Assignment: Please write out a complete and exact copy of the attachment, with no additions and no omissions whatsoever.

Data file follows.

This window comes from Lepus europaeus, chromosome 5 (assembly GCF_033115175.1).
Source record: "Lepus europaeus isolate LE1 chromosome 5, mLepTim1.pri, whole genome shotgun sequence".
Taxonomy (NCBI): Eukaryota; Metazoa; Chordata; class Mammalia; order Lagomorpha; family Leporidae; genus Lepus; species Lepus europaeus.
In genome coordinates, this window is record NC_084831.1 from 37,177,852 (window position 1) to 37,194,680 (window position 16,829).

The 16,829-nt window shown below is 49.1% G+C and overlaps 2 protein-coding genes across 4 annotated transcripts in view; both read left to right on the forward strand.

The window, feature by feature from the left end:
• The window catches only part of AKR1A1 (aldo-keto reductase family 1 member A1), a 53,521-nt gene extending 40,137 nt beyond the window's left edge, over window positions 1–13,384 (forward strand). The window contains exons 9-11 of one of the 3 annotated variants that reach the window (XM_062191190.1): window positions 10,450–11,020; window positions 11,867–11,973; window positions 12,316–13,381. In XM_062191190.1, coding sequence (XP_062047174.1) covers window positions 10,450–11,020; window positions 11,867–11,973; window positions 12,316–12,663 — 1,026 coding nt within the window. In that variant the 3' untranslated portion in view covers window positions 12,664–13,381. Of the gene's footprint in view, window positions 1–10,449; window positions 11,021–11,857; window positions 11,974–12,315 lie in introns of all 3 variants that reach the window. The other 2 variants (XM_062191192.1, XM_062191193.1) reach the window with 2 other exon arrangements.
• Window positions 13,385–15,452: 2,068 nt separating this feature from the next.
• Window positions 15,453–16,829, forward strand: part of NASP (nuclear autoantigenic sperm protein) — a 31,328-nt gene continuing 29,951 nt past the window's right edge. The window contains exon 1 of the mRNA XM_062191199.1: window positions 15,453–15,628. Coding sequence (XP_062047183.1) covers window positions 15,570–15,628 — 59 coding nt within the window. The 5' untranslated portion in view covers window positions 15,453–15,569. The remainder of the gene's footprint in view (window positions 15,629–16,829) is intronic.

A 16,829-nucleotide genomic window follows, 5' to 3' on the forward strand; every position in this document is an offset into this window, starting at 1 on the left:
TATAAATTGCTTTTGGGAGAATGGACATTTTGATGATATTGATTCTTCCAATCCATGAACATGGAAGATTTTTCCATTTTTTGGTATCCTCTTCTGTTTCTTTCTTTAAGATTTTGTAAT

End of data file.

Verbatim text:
This window comes from Lepus europaeus, chromosome 5 (assembly GCF_033115175.1).
Source record: "Lepus europaeus isolate LE1 chromosome 5, mLepTim1.pri, whole genome shotgun sequence".
Taxonomy (NCBI): Eukaryota; Metazoa; Chordata; class Mammalia; order Lagomorpha; family Leporidae; genus Lepus; species Lepus europaeus.
In genome coordinates, this window is record NC_084831.1 from 37,177,852 (window position 1) to 37,194,680 (window position 16,829).

The 16,829-nt window shown below is 49.1% G+C and overlaps 2 protein-coding genes across 4 annotated transcripts in view; both read left to right on the forward strand.

The window, feature by feature from the left end:
• The window catches only part of AKR1A1 (aldo-keto reductase family 1 member A1), a 53,521-nt gene extending 40,137 nt beyond the window's left edge, over window positions 1–13,384 (forward strand). The window contains exons 9-11 of one of the 3 annotated variants that reach the window (XM_062191190.1): window positions 10,450–11,020; window positions 11,867–11,973; window positions 12,316–13,381. In XM_062191190.1, coding sequence (XP_062047174.1) covers window positions 10,450–11,020; window positions 11,867–11,973; window positions 12,316–12,663 — 1,026 coding nt within the window. In that variant the 3' untranslated portion in view covers window positions 12,664–13,381. Of the gene's footprint in view, window positions 1–10,449; window positions 11,021–11,857; window positions 11,974–12,315 lie in introns of all 3 variants that reach the window. The other 2 variants (XM_062191192.1, XM_062191193.1) reach the window with 2 other exon arrangements.
• Window positions 13,385–15,452: 2,068 nt separating this feature from the next.
• Window positions 15,453–16,829, forward strand: part of NASP (nuclear autoantigenic sperm protein) — a 31,328-nt gene continuing 29,951 nt past the window's right edge. The window contains exon 1 of the mRNA XM_062191199.1: window positions 15,453–15,628. Coding sequence (XP_062047183.1) covers window positions 15,570–15,628 — 59 coding nt within the window. The 5' untranslated portion in view covers window positions 15,453–15,569. The remainder of the gene's footprint in view (window positions 15,629–16,829) is intronic.

A 16,829-nucleotide genomic window follows, 5' to 3' on the forward strand; every position in this document is an offset into this window, starting at 1 on the left:
TATAAATTGCTTTTGGGAGAATGGACATTTTGATGATATTGATTCTTCCAATCCATGAACATGGAAGATTTTTCCATTTTTTGGTATCCTCTTCTGTTTCTTTCTTTAAGATTTTGTAAT